Dade County Manipulated Yellow Lights to Get More Tickets, Retired Dean Contends

Yellow lights have to be at least four seconds, according to state regulation.
Yellow lights have to be at least four seconds, according to state regulation.
Photo via David Lofink's Flickr | CC2.0

One night in late June, Gus Kalogeras, a retired St. Thomas University dean, was driving south on U.S. 1 back to his home in Sunny Isles Beach. Just past Aventura Mall, he turned left on a yellow that quickly switched to red.  

A couple of weeks later, Kalogeras received a $158 ticket in the mail — the same ticket thousands of county residents have received since Miami-Dade began implementing red-light cameras several years ago.

But the ticket didn’t sit right with Kalogeras. The yellow light had seemed unfairly short. So he drove back to Aventura and used his watch's secondhand to time the intersection where he had gotten the ticket, as well as other nearby lights.

The intersections with cameras, he measured, had shorter yellow lights — 3.5 seconds compared to 4.5 seconds at the other lights. Federal guidelines indicate the yellow should be five seconds, Kalogeras said. “I feel like they’re playing games to raise revenue,” he says.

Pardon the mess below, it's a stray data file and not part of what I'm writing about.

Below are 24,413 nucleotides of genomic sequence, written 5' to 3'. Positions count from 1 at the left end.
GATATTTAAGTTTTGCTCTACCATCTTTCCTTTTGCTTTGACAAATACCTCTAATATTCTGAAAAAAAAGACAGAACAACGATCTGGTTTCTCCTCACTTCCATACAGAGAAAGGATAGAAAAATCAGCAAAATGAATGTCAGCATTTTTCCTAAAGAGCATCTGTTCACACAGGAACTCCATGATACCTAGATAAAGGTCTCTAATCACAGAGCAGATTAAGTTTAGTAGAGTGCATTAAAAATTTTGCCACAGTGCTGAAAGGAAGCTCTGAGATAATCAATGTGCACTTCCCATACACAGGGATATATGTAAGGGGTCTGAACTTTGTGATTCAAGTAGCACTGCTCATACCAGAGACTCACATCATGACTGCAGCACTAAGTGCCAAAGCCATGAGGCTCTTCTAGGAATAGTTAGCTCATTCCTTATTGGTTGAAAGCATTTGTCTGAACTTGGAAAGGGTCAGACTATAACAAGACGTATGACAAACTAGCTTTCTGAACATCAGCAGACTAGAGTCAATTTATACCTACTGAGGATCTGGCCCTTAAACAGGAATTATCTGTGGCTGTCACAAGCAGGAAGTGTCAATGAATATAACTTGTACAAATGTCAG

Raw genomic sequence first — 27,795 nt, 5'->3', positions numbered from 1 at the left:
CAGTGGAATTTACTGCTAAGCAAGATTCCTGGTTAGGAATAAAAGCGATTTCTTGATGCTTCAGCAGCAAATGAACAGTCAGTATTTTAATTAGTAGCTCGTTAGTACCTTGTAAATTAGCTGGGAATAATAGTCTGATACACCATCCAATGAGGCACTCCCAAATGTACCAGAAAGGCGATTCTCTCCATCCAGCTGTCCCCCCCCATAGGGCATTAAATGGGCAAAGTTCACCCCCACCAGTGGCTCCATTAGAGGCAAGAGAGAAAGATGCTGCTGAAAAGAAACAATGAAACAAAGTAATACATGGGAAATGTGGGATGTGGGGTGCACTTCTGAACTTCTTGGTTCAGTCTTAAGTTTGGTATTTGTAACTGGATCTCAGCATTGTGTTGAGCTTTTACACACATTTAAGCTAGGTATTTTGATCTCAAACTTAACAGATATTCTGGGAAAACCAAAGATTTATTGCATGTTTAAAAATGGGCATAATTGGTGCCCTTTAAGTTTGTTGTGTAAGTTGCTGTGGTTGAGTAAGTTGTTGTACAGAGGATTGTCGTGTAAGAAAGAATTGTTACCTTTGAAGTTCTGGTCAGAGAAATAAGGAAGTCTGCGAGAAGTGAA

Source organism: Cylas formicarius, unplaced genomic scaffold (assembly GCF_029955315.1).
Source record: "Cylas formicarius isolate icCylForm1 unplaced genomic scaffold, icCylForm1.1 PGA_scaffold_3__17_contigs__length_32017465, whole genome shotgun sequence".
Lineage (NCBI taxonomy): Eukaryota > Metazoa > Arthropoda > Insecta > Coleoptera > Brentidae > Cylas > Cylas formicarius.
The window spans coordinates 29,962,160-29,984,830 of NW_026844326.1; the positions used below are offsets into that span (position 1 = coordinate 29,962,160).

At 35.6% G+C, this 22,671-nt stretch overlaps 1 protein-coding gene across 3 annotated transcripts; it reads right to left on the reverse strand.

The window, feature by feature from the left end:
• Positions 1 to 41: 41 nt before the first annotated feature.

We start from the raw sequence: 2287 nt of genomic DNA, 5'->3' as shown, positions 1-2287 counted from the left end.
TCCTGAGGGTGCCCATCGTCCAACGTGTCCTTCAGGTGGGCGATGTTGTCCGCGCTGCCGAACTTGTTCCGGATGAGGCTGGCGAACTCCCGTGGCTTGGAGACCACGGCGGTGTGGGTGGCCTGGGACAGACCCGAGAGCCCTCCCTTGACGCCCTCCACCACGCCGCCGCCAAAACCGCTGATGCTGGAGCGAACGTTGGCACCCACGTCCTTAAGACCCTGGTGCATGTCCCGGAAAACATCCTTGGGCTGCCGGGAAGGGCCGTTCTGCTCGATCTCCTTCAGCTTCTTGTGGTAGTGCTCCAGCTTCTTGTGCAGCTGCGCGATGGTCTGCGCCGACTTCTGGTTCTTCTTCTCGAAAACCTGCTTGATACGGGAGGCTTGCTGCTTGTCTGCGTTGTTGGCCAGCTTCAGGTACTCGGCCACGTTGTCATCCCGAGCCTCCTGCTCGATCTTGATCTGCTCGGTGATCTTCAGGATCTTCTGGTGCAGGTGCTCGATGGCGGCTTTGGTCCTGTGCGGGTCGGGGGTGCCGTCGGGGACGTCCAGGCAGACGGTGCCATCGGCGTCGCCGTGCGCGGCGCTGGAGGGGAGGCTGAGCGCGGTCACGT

Not true, says the county. Frank Aira, Miami-Dade’s chief of traffic signals, says every yellow is set at a minimum of four seconds. Indeed, on a recent afternoon, New Times measured the yellow lights in Aventura at several intersections, some with cameras and some without, and found them all above four seconds.

After new state guidelines were set in place in late 2013, Miami-Dade made the intersections with red-light cameras — as of May, there were 252 of them — its first priority for compliance; both Aira and Erik Soroka, the city manager of Aventura, denied there would be any light-time manipulation to gouge drivers. “We do not adjust the yellow lights to ensure that we raise more [revenue],” Soroka said.

Still, the computers that control the lights are not perfect, Aira concedes, and there are occasions when the systems aren't properly calibrated. But on the whole, he argues that red-light cameras are a good thing. In Aventura, the total number of crashes has decreased at the four intersections where the cameras were installed, from 1,961 in 2009 to 1,102 in 2012. (A number of national studies have found no safety increase from the cameras; critics claim they lead to more rear-end collisions.) “Our sole function is to improve the safety of drivers in the city,” Soroka said. “And it’s worked.” 

Kalogeras isn’t convinced. After receiving the ticket and measuring the lights, he contacted Aventura Police, who told him to contact the county, who told him to contact FDOT, who didn’t return his calls. So three months after inadvertently running the red, with the deadline for setting a hearing approaching, the persistent retiree wasn’t sure whether he’d fight the ticket or just pay it, begrudgingly.

“The whole thing smells in my opinion,” he said. 


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